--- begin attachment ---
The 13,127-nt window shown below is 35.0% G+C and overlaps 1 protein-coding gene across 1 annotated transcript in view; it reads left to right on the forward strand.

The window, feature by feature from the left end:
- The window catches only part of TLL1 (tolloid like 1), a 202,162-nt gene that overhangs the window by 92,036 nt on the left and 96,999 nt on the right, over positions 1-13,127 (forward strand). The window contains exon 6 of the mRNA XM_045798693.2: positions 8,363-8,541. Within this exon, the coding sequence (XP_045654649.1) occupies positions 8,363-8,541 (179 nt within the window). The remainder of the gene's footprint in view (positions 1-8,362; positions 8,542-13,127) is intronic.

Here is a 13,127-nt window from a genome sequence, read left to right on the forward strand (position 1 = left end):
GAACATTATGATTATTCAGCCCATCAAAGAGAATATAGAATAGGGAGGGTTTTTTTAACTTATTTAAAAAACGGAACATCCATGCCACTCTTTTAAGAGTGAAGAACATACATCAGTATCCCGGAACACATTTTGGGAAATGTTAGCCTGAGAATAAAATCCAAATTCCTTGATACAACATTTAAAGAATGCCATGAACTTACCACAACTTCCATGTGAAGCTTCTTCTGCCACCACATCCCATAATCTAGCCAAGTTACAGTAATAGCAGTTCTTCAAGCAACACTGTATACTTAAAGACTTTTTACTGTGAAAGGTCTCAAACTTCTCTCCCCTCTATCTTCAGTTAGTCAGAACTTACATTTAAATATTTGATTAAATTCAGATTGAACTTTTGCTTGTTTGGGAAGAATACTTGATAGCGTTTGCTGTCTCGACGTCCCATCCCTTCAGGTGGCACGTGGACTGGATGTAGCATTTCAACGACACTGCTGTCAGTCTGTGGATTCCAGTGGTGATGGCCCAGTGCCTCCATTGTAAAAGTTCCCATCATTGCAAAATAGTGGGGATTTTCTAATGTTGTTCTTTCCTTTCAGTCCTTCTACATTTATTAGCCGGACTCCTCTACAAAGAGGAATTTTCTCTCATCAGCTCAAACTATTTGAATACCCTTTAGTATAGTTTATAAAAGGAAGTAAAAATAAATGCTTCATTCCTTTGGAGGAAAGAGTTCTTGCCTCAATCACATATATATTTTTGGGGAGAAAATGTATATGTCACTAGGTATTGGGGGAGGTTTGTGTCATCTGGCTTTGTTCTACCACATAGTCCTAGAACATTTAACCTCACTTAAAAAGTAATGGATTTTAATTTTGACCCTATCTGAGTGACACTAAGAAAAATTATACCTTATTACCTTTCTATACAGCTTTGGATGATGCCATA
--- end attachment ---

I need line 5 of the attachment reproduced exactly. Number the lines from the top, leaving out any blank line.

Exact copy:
GAACATTATGATTATTCAGCCCATCAAAGAGAATATAGAATAGGGAGGGTTTTTTTAACTTATTTAAAAAACGGAACATCCATGCCACTCTTTTAAGAGTGAAGAACATACATCAGTATCCCGGAACACATTTTGGGAAATGTTAGCCTGAGAATAAAATCCAAATTCCTTGATACAACATTTAAAGAATGCCATGAACTTACCACAACTTCCATGTGAAGCTTCTTCTGCCACCACATCCCATAATCTAGCCAAGTTACAGTAATAGCAGTTCTTCAAGCAACACTGTATACTTAAAGACTTTTTACTGTGAAAGGTCTCAAACTTCTCTCCCCTCTATCTTCAGTTAGTCAGAACTTACATTTAAATATTTGATTAAATTCAGATTGAACTTTTGCTTGTTTGGGAAGAATACTTGATAGCGTTTGCTGTCTCGACGTCCCATCCCTTCAGGTGGCACGTGGACTGGATGTAGCATTTCAACGACACTGCTGTCAGTCTGTGGATTCCAGTGGTGATGGCCCAGTGCCTCCATTGTAAAAGTTCCCATCATTGCAAAATAGTGGGGATTTTCTAATGTTGTTCTTTCCTTTCAGTCCTTCTACATTTATTAGCCGGACTCCTCTACAAAGAGGAATTTTCTCTCATCAGCTCAAACTATTTGAATACCCTTTAGTATAGTTTATAAAAGGAAGTAAAAATAAATGCTTCATTCCTTTGGAGGAAAGAGTTCTTGCCTCAATCACATATATATTTTTGGGGAGAAAATGTATATGTCACTAGGTATTGGGGGAGGTTTGTGTCATCTGGCTTTGTTCTACCACATAGTCCTAGAACATTTAACCTCACTTAAAAAGTAATGGATTTTAATTTTGACCCTATCTGAGTGACACTAAGAAAAATTATACCTTATTACCTTTCTATACAGCTTTGGATGATGCCATA